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Spider sex

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Dave Hayden
253212.  Sun Jan 06, 2008 11:52 am Reply with quote

As a spider keeper I have to correct the statement about spider mating where it refers to the pedipalps as a 'pair of specially adapted legs'.

Spiders have eight legs and 2 pedipalps which are actually 'mouthparts'
"Pedipalpi are a pair of appendages that look like small legs. One pedipalp is attached to each side of the spider's mouth, and they form the sides of the mouth. Each pedipalp has six parts. In most kinds of spiders, the part closest to the body has a sharp plate with jagged edges. The spider uses this plate to cut and crush its food. In adult male spiders, the last part of each pedipalp has a reproductive organ."

I took this from the Portsmouth Reptile and Amphibian Society's Spider Factsheet (www.pras-uk.co.uk).

 
Nick James
261218.  Fri Jan 18, 2008 10:14 am Reply with quote

So, spiders reproduce via oral sex? That's odd. What does that mean for when they bite you?

 
General_Woundwort
261326.  Fri Jan 18, 2008 1:42 pm Reply with quote

Dave could correct me, but I think the one about latrodectus species, i.e. black widows, routinely killing the male at any point during coitus is an overstatement and based on observations only of l. mactans, although there are other species in which it occurs to a greater extent.

I have a memory from somewhere that C.N.S. - located in the cephalothorax in spiders - enact some form of -ve feedback on the sexual act. By severing this at moment of climax, a greater force of ejaculation occurs. As long as this ensues the deposit of gametes and contination of the line, in simpler species such as spiders, it won't be such an issue.

 
Flash
261481.  Fri Jan 18, 2008 7:35 pm Reply with quote

We thought of running this as a bit of Gen Ig on the show, but the trouble is that they do sometimes kill their mates, so it's a rather wishy-washy question. Which makes it maybe unsuitable for the TV show, though none the less interesting for discussion on these boards.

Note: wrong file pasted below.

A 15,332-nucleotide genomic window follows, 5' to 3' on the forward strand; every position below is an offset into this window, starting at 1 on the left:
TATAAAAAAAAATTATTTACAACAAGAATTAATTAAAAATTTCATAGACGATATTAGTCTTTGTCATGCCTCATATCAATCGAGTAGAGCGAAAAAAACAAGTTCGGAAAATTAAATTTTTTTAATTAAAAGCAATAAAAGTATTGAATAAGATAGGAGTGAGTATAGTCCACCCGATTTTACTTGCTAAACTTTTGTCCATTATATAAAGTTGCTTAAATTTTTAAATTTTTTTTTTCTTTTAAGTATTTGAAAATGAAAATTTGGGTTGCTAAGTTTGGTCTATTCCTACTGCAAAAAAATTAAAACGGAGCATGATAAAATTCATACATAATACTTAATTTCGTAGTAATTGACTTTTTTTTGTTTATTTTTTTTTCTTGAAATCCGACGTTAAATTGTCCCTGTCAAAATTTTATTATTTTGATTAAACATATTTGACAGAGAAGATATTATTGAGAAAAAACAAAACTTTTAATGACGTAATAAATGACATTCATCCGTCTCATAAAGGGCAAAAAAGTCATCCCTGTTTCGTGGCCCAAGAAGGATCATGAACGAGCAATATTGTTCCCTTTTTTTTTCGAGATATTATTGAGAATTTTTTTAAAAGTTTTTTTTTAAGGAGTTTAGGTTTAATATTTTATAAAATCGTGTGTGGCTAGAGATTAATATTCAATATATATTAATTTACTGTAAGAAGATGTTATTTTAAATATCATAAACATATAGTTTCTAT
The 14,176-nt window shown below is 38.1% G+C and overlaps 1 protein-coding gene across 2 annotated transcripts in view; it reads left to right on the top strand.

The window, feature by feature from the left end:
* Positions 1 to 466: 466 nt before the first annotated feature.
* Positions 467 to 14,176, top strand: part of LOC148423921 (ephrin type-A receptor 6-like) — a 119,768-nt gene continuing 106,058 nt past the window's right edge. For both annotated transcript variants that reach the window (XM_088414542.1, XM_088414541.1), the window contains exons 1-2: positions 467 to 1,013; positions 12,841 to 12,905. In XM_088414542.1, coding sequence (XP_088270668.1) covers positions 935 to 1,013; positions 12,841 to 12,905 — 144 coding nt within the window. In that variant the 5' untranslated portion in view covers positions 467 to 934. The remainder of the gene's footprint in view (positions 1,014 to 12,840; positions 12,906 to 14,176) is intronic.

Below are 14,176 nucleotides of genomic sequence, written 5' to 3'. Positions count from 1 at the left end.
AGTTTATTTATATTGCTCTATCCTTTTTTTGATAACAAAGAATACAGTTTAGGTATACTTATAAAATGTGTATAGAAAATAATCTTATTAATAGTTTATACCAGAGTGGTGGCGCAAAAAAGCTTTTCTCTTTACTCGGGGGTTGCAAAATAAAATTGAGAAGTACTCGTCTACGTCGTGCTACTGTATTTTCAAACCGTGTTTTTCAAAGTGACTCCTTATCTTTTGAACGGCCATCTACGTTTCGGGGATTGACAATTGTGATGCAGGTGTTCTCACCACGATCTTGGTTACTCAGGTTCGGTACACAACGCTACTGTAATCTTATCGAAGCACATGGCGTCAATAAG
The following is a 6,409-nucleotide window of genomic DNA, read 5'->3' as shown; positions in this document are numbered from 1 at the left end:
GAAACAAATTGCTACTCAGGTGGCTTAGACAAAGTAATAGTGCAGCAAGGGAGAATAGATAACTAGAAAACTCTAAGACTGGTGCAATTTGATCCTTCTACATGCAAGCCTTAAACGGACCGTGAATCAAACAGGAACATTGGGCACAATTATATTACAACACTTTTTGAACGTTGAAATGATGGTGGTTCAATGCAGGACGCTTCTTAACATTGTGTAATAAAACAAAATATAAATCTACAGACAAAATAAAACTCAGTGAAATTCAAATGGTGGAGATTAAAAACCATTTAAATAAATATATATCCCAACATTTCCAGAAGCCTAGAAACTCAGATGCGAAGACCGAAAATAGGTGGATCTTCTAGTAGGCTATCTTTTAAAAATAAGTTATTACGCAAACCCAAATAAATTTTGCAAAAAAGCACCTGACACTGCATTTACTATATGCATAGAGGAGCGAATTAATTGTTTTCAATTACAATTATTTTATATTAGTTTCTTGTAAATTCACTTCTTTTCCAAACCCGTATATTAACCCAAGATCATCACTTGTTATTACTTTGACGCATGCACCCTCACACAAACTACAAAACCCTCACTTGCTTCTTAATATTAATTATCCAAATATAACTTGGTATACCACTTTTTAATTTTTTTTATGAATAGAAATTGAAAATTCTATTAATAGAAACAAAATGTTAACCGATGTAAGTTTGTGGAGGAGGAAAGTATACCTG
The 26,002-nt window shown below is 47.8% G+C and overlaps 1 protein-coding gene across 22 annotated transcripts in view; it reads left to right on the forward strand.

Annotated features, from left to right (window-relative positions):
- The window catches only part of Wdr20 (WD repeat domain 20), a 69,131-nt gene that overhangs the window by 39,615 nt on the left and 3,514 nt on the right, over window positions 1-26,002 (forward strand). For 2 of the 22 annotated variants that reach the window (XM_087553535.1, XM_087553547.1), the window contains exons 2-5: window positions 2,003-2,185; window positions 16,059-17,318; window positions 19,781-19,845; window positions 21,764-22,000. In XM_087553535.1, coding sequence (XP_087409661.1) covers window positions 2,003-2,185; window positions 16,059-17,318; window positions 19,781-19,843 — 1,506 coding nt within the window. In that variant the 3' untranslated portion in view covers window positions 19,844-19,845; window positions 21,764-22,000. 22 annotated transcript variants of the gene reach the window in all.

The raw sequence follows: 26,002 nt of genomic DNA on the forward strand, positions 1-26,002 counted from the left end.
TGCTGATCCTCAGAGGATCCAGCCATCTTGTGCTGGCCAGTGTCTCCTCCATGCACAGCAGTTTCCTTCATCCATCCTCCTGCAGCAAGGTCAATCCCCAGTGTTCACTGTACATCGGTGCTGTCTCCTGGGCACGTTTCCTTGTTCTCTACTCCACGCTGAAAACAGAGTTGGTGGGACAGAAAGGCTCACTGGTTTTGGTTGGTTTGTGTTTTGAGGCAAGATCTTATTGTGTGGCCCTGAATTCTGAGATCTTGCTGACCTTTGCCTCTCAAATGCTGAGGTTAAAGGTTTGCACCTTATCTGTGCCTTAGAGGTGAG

Dave Hayden
261623.  Sat Jan 19, 2008 8:52 am Reply with quote

It is a complex subject and very dependant on species.

Spiders of the species Argiope aurantia males completing copulation leads to certain death. The deceased suitor's corpse is then trapped in the female genitalia.

Male spiders possess two pedipalps which in adult males become sexual organs , each of which inflates after inserting into the females genital organs. In 55 out of 100 observed matings the male finished mating by inserting his second pedipalp, the researchers saw that the male immediately became unresponsive and assumed a death posture with legs folded under his body. The male spiders' hearts stopped beating after a few minutes.

There was no obvious sign that the female was responsible for this lethal effect. And any stealthy way of dealing out death was ruled out by the actions of one confused male that stuck his second pedipalp into a mealworm carcass trapped in the web. This cross-species necrophilia also instantly triggered the male's death, showing female Argiope's are not to blame.

This does however prevent the female from mating with any other male - so the males genes are given a better chance of survival.

 
Jenny
262126.  Sun Jan 20, 2008 8:06 am Reply with quote

Now that is amazingly interesting - I always thought it was the female spider who killed the hapless male.

 
Nick James
262369.  Sun Jan 20, 2008 4:29 pm Reply with quote

Jenny wrote:
Now that is amazingly interesting - I always thought it was the female spider who killed the hapless male.


I think that only happens in black widow spiders, but i'm not sure - i'm only 16 and thus only have GCSE education in the subject of biology

 
Chipstick
737092.  Fri Aug 27, 2010 7:58 pm Reply with quote

Very ineresting, never knew spiders had two mating organs, appendage things. : )l

 
do.fisher!
765965.  Thu Dec 09, 2010 8:38 am Reply with quote

Male redback spiders deliberately backflip into the female's mouth during sex. They benefit from this. See Maydianne Andrade's fabulous work http://www.sciencemag.org/content/271/5245/70.abstract . There is a link to some research on traumatic insemination in some spiders too, like in bedbugs, in which insemination is anywhere pierced through the female's body wall (they don't bother looking for an actual opening). Invertebrates are weird.

 

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